The Internal Revenue Service (IRS) recently released Revenue Procedure Notice 2020-32, which sets the 2021 dollar limits for health saving account (HSA) contributions. In 2021, HSA owners with individual qualified high deductible health plan (HDHP) coverage will be able to contribute $3,600 to their HSA (an increase of $50 from 2020). Those with family HDHP coverage may contribute up to $7,200, a $100 increase from the year before.  The catch-up contribution limit for people 55+ remains steady at $1000.

2021 High Deductible Health Plan Minimum Deductibles

To contribute to an HSA, a person must be under age 65 and have a qualified HDHP. Revenue Procedure Notice 2020-32 specifies how high deductibles need to be for coverage to qualify as a HDHP in 2021. Next year, the minimum self-only HDHP deductible will be $1,400, and the minimum deductible for other coverage will be $2,800. Both of these deductible minimums are unchanged from 2020.

2021 Maximum-Out-Of-Pocket Limits

Maximum-out-of-pocket cost limits apply to every kind of major medical coverage, including fully-insured and self-funded plans. In May, the Department of Health and Human Services released the 2021 maximum annual out-of-pocket limits on cost-sharing for all individual and group health insurance plans except for HDHP coverage. In 2021, these limits will be $8,550 for self-only coverage and $17,100 for other than self-only coverage. These levels represent a 4.9% increase over 2020 (when the thresholds were $8,150 for self-only coverage and $16,300 for other than self-only coverage).

2021 High Deductible Health Plan Maximum Out-of-Pocket Limits

The maximum out-of-pocket cost thresholds for HDHP plans are different than other ACA-compliant health plans. According to Revenue Procedure Notice 2020-32, in 2021, those with self-only HDHP coverage will have a $7000 limit. The maximum out-of-pocket payment level for those with family HDHP coverage will be $14,000.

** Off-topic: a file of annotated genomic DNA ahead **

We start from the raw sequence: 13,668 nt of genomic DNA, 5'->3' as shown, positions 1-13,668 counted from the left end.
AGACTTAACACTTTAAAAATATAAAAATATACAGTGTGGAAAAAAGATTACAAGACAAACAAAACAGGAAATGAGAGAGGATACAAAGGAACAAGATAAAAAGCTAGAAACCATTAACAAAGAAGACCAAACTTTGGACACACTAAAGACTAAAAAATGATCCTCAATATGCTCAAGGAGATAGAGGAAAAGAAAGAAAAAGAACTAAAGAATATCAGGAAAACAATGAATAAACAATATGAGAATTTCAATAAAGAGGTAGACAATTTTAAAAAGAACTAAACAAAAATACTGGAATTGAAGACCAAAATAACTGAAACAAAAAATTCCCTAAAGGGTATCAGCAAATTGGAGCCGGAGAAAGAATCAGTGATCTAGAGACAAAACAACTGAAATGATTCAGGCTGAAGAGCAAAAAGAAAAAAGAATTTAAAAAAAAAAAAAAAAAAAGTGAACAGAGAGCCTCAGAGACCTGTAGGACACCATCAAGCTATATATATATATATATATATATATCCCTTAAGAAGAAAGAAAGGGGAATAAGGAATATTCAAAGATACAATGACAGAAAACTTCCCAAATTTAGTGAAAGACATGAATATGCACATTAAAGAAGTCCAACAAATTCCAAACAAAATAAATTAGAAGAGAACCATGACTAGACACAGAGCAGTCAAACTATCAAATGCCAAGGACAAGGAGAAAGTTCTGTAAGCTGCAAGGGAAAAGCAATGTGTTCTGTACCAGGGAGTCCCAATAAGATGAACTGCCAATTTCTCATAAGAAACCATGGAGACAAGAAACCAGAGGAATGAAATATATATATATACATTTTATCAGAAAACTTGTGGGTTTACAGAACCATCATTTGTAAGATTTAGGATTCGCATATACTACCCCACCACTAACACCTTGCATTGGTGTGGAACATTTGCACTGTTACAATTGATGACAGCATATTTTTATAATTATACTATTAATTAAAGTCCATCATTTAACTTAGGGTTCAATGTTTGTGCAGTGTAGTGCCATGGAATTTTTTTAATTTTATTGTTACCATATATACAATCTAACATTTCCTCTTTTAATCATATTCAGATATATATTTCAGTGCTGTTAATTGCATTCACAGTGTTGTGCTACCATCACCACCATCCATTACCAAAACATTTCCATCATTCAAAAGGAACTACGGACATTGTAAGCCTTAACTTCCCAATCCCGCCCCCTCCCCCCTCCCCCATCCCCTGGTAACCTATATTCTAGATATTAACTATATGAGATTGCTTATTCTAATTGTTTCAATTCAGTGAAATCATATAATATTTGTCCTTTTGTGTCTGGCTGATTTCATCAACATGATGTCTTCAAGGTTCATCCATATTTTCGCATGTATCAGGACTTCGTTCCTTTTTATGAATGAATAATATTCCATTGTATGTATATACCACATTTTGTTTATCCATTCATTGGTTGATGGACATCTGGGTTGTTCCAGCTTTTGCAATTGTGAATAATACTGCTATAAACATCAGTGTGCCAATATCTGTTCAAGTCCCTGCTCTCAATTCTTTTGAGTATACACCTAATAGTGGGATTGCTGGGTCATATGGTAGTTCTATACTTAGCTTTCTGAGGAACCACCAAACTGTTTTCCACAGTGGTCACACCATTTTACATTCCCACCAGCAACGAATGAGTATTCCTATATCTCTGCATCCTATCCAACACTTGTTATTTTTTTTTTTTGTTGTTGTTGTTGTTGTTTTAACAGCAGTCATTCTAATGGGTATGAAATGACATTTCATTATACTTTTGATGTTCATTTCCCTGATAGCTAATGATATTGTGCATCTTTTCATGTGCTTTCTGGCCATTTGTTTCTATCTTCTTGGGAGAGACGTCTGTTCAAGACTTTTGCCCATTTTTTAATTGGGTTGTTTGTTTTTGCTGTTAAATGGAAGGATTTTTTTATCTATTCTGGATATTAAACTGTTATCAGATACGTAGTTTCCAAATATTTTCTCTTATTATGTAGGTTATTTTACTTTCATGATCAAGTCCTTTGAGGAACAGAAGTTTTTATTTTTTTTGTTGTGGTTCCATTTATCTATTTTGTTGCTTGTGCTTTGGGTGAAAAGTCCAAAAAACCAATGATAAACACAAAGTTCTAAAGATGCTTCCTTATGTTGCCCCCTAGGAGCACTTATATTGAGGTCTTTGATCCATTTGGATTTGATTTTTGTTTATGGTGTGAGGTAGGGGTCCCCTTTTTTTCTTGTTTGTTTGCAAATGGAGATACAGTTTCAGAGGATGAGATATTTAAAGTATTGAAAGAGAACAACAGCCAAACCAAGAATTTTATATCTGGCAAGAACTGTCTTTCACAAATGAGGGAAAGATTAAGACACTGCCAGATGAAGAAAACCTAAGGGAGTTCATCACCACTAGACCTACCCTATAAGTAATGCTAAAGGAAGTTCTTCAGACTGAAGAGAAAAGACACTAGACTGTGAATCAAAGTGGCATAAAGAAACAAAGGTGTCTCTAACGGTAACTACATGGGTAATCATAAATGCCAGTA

2021 Required Contribution Percentage

The Department of Health and Human Services set the 2021 required income contribution percentage for health insurance coverage at 8.27% of household income, slightly up from 8.24% in 2020. Before the federal individual mandate penalty was reduced to zero, people were exempt from the requirement to enroll in minimum essential coverage if they had to pay more than this percentage of household income towards the cost of coverage. Now that the federal individual mandate penalty is $0, this requirement is less relevant. However, exchanges still use the percentage when determining whether individuals over the age of 30 qualify to enroll in a catastrophic plan.

It is important to note that individual state mandates to maintain minimum essential health insurance coverage may use this standard or a different one for exemption purposes. New Jersey uses its own standard – people who do not make enough to have to file an NJ income tax return are exempt. The state also uses additional income-based criteria for exemption, which are delineated here.

2021 RX Cost Accumulator Adjustment Programs

Recent guidance from the Department of Health and Human Services provides new guidance for group health plans about the treatment of prescription drug savings from manufacturer coupons or cost-sharing support programs when it comes to totaling enrollee’s annual limit on out-of-pocket expenses. Employer plan sponsors and health insurers may choose to count the enrollee’s costs either with or without applying drug manufacturer’s discounts when tabulating an individual’s maximum out-of-pocket cost limit.

Whatever choice a health insurer or self-funded plan sponsor makes must be applied uniformly, with no attempt at discrimination. Decisions employer plan sponsors make in this area should be reflected in the ERISA plan documents. States still have the flexibility to prohibit accumulator adjustment programs outright.

Excepted Benefit HRA Notices

According to the Department of Health and Human Services, employer group plan sponsors that offer an excepted benefit health reimbursement arrangement must provide a separate notice to eligible participants for plan years that begin on or after January 11, 2021. Currently, there is no model notice language, but some may be released before the end of the year.